Dwolla, an alternative payment system built off cash networks, has quietly been on a roll in its first year, hitting $1 million in daily transactions in July. Two weeks ago, the Des Moines, IA start-up eliminated fees on transactions for less than $10, another big step in its bid to replace credit cards.
Now the company is celebrating its first year on the market by introducing a new feature called Instant that addresses one of the lingering pain points in the system: the three to five day delay users face when accessing cash. With Instant, users can deposit money and send cash without the existing wait time built into Dwolla. It will cost users $3 a month to access Instant, a charge that can be opted out of at any time if users aren’t actively using the feature. Users can also have Dwolla pay for an item immediately, up to $500, as long as they pay back the cost within a month. There’s a $5 late fee if people don’t bring their remaining instant balance to $0 by the statement date. But the Instant features gives users flexibility to pay for items immediately, like they do with a credit card and yet not incur big charges.
The idea is that Dwolla is trying to eliminate any barriers to people accessing its network. It’s still going with its main selling point: a 25 cents fee for each transaction over $10. Users can load up a Dwolla balance or connect their account to a bank account. Dwolla still ensures the same type of security by not transferring personal data with each transaction. Dwolla users can pay friends using the system over social networks or pay for goods online or in store.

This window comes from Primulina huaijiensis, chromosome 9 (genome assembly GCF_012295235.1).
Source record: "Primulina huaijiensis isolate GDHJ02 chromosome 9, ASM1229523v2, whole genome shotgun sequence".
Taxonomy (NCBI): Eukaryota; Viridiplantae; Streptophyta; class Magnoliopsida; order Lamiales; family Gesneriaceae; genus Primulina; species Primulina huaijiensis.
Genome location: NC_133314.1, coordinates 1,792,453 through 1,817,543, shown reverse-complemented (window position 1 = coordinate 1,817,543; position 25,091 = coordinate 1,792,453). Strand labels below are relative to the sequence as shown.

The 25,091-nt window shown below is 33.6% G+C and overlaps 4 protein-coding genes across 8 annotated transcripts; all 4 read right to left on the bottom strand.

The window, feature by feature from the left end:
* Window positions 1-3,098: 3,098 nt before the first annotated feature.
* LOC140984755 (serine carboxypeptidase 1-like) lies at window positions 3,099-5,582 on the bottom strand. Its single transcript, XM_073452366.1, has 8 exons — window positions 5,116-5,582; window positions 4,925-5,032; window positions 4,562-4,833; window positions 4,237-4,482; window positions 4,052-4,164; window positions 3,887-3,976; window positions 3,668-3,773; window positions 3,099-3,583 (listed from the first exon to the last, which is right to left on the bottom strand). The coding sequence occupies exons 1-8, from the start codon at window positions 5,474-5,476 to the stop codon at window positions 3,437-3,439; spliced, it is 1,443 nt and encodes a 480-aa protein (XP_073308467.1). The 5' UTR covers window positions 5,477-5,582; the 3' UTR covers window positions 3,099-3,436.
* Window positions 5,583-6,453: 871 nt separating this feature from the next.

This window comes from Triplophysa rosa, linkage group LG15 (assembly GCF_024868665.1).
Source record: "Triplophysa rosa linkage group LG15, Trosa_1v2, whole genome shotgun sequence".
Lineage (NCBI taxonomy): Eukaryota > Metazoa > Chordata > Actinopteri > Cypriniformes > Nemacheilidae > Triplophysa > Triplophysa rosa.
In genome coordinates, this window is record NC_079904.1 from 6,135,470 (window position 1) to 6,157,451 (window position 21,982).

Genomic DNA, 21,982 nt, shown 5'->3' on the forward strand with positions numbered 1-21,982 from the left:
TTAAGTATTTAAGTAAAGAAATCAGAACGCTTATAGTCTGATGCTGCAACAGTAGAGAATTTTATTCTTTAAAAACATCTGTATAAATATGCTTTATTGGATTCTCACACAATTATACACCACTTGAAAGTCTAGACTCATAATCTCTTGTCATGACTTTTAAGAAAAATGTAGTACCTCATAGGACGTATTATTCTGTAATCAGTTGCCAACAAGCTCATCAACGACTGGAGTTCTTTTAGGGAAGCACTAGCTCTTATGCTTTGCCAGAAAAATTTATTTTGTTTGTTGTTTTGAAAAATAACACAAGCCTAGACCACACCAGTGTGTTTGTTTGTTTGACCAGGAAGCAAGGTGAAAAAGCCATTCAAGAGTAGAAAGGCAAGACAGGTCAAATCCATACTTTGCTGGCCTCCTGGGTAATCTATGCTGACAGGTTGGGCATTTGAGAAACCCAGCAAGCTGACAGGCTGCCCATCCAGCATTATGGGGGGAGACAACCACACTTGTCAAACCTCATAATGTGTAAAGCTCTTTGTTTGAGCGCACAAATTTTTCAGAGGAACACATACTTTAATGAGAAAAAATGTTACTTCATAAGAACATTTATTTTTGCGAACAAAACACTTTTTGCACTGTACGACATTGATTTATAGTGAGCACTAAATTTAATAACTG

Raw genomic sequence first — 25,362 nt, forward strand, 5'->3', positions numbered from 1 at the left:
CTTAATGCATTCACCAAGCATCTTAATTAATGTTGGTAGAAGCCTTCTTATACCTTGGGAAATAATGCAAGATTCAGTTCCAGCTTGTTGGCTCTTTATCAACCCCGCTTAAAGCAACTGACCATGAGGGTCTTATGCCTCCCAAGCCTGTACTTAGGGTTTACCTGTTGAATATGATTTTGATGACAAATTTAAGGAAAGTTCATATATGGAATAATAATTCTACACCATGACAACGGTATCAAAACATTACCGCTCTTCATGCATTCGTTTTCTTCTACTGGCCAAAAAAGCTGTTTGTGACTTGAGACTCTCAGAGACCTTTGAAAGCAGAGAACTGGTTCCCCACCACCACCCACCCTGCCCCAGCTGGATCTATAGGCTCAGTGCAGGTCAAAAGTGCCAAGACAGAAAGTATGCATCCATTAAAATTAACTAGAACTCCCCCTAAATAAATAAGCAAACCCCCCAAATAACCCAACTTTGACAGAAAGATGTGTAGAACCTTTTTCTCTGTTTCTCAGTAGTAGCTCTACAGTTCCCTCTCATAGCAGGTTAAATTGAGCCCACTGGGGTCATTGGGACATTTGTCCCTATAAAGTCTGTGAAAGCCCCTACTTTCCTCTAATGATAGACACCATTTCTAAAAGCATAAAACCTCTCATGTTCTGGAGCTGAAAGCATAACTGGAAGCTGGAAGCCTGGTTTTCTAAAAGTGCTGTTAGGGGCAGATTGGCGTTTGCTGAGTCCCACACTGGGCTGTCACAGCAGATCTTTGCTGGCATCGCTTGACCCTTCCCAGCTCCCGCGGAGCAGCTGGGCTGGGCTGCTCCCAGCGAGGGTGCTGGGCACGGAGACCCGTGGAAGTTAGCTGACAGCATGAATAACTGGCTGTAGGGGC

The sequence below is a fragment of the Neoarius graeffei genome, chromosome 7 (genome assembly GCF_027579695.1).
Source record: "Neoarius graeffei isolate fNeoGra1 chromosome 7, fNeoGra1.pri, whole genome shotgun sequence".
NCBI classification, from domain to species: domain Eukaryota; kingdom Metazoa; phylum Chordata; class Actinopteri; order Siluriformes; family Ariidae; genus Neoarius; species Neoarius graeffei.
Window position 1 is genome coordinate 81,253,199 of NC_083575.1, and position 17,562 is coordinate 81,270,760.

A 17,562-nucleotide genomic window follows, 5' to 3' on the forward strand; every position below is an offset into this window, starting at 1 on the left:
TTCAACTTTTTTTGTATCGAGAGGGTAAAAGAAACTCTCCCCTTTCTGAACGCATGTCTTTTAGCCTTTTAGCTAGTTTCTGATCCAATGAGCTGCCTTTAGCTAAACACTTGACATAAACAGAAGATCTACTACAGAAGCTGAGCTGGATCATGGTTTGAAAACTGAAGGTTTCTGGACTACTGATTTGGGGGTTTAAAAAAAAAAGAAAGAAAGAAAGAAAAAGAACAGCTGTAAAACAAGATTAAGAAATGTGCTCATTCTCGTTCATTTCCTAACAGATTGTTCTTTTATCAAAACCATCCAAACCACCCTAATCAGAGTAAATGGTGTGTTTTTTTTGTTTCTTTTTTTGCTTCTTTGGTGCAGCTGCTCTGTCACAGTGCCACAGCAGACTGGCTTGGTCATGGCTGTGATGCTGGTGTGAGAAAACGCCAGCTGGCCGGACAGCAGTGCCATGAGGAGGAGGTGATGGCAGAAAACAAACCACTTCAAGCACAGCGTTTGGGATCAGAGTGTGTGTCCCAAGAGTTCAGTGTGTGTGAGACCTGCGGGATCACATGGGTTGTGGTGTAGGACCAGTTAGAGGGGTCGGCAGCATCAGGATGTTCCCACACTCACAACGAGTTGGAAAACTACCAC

The Dwolla system is especially attractive to merchants because it caps the amount of fees they pay for transactions. It’s much cheaper than credit card companies, which can take 2-3 percent and 30 cents for each card transaction. This is especially important for businesses that receive larger payments. The feature works online, and will be coming to iOS and Androiddevices soon.
Dwolla still has a ways to go to gain traction and compete with companies like Square, PayPal and the traditional credit card companies. It has about 70,000 users right now, and several thousand merchants using the system. But it’s catching on with business and consumers who approach this next generation approach to payments.
Dwolla CEO Ben Milne told me that the moves are part of an effort to improve the Dwolla architecture, making it faster, easier to use and safe. He said the big opportunity is in being an alternative to ACH payments, which is a $20 trillion market. So far, 89 percent of the transactions are between businesses and consumers with the average transaction more than $400 to $500.
Milne admits the company has a lot to do to get the word out. But he insists being in the midwest has not hurt Dwolla. In fact, being outside of the finance capital of New York or the tech center of San Francisco has allowed it to understand what the average user wants in a new payment system. Now with Instant, Milne hopes Dwolla is at a turning point as it sharpens its message and value proposition for consumers and merchants.